Kasenge’s dating island is a sanctuary to rare bird species

Sunday January 21 2018


By Matthias Mugisha

        A combination of birding, nature walks and canoeing in a mysterious lake culminates in the courage to get down on one knee at the “Dating Island” and ask: “Will you marry me?” Under the setting sun, with magical reflections of a tropical jungle dancing in the water, amid protesting swans, the answer will be: “Yes.”

The Dating Island, measuring a few metres, is part of the wider mysterious lake at the Forest Resort Beach Kasenge in Lama Sub-county, Mukono District, a few kilometres off Mbalala Trading Centre along Kampala – Jinja highway.

Mysterious water body

The origin of this small lake, complete with islands is a mystery according to the director of Forest Resort Beach, Prisca Mbaguta Sezi. “Natural water was tamed into a lake,” she says. Some of the water has been diverted to make beautiful waterways with cascading miniature waterfalls in the compound of the resort. Activities such as sport fishing, canoeing and boat rides can be done on the lake. For lovers, “The Dating Island” which is usually guarded by highly territorial geese conjures romance.

Birding haven

The neighbouring forest is a popular destination for skilled birders as it hosts one of Uganda’s most sought-after birds – The Green Hylia. Being a forest bird, the Green Hylia (Hylia Prasina) is not easy to see. It has not been easy either for scientists to place it in a particular scientific family.

My guide Stephen and I spent half a day looking for it in vain. It was not until we played its song that it came peeping through the foliage, giving me a few seconds to snap a grainy picture. Apart from the elusive Green Hylia, Kasenge hosts a variety of other bird species such as the Shining Blue Kingfisher, Grey Parrot and Western Nicator. According to Mbaguta Sezi, renowned birding expert Hebert Byaruhanga, has so far counted more than 150 species.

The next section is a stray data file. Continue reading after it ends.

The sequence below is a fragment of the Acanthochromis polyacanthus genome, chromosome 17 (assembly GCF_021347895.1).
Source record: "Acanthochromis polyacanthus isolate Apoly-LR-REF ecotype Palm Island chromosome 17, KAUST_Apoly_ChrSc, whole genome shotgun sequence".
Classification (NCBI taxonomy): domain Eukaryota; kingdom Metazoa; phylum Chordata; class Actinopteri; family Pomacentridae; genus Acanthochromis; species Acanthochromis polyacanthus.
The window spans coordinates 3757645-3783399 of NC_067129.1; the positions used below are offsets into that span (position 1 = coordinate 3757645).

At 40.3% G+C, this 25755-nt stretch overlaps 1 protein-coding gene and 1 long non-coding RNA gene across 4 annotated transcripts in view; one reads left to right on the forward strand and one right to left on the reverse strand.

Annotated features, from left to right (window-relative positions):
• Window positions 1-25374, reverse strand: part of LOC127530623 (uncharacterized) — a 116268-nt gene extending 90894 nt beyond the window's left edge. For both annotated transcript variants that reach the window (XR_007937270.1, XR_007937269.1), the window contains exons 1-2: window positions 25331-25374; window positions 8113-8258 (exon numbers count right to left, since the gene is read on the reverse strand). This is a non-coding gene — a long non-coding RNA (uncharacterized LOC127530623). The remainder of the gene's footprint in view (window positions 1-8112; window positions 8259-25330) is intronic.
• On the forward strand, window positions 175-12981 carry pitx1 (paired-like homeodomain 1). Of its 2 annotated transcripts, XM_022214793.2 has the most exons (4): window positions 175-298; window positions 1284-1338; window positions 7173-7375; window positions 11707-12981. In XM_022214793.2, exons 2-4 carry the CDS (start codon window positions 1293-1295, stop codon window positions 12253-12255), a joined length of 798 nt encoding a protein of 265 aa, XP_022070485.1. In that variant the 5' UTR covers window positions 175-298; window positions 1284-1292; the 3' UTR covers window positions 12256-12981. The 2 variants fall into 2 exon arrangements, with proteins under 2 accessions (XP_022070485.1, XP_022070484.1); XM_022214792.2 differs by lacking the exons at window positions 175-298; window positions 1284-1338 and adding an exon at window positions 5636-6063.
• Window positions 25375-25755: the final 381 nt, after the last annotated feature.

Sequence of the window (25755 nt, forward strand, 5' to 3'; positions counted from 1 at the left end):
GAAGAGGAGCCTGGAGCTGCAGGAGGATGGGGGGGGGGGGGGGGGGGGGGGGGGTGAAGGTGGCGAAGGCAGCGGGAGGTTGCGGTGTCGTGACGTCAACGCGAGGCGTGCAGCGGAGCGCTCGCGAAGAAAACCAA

Money mine

According to Uganda Tourism Board Executive (UTB) Director Stephen Asiimwe, birding is the future of tourism in Uganda. He revealed that birding is one of Uganda’s top tourism products. We have 1,067 birds which is 50 per cent of the birds in Africa and 10 per cent of the global population.

“People who love birds are affluent, passionate, have deep pockets, are mostly retired and stay longer. UTB is strategically growing the birding segment. To do that, we have been at the forefront of the annual Birding Expo and Birding Week. We are big participants in the British Birding Fair,” he said, adding that Uganda gets 3000 birding visitors paying $7000 (Shs25.5m) and staying an average of 16 days earning the country US$336m per annum.

According to the UTB boss, the $336 million that Uganda currently gets from birding is nothing compared to the potential the country has. “If Uganda had 100,000 birding visitors per year paying $7000 (Shs25.5m) and staying for 16 days, we would earn $11.2 billion. Currently we get Shs1.4 billion,” he concluded.

Forest walks

Apart from birding, a walk in the forest yields a lot of tropical forest creatures such as butterflies and delicately weaved spider webs. The nature walks include hiking with trails going as far as Ssezibwa falls, about 7 km away.

The vast compound around the lake is used for camping among other functions. You can carry your tent or hire one from the resort. The high- end accommodation is in form of cottages/ bandas at the edge of the mysterious lake. One isolated cottage is reserved for those who want to go deeper into meditation.

And great nights await the couples fresh from the Dating Island under the shy peeping moon.

Birds of Kasenge forest

Birds to be found within Kasenge Forest Beach Resort include; the Cattle egret, Hadada Ibis, Lizard Buzzard, Woodland Kingfisher, Black- headed Weaver, Bronze Manikin, Tambourine Dove, Shining blue Kingfisher, Grey Parrot, Western Nicator, Egyptian Geeze, Pin-tailed Whydah, Willow Warbler, Yellow Wagtail, White –headed sawswing, Hamerkop, Little bee-eater, Marsh Sandpiper, Brown- throated Wattle Eye, Jameson’s Wattle Eye, Black and white casqued hornbill, Red-tailed Greenbul, Bronze Sunbird, Palmnut vulture, Green capped Eremomela, Red-fronted Tinkerbird, Crowned Hornbill, Red-chested Cuckoo, Tawny Eagle, White -spotted Flaftail, Speckled mouse bird, and Vieillots black Weaver.

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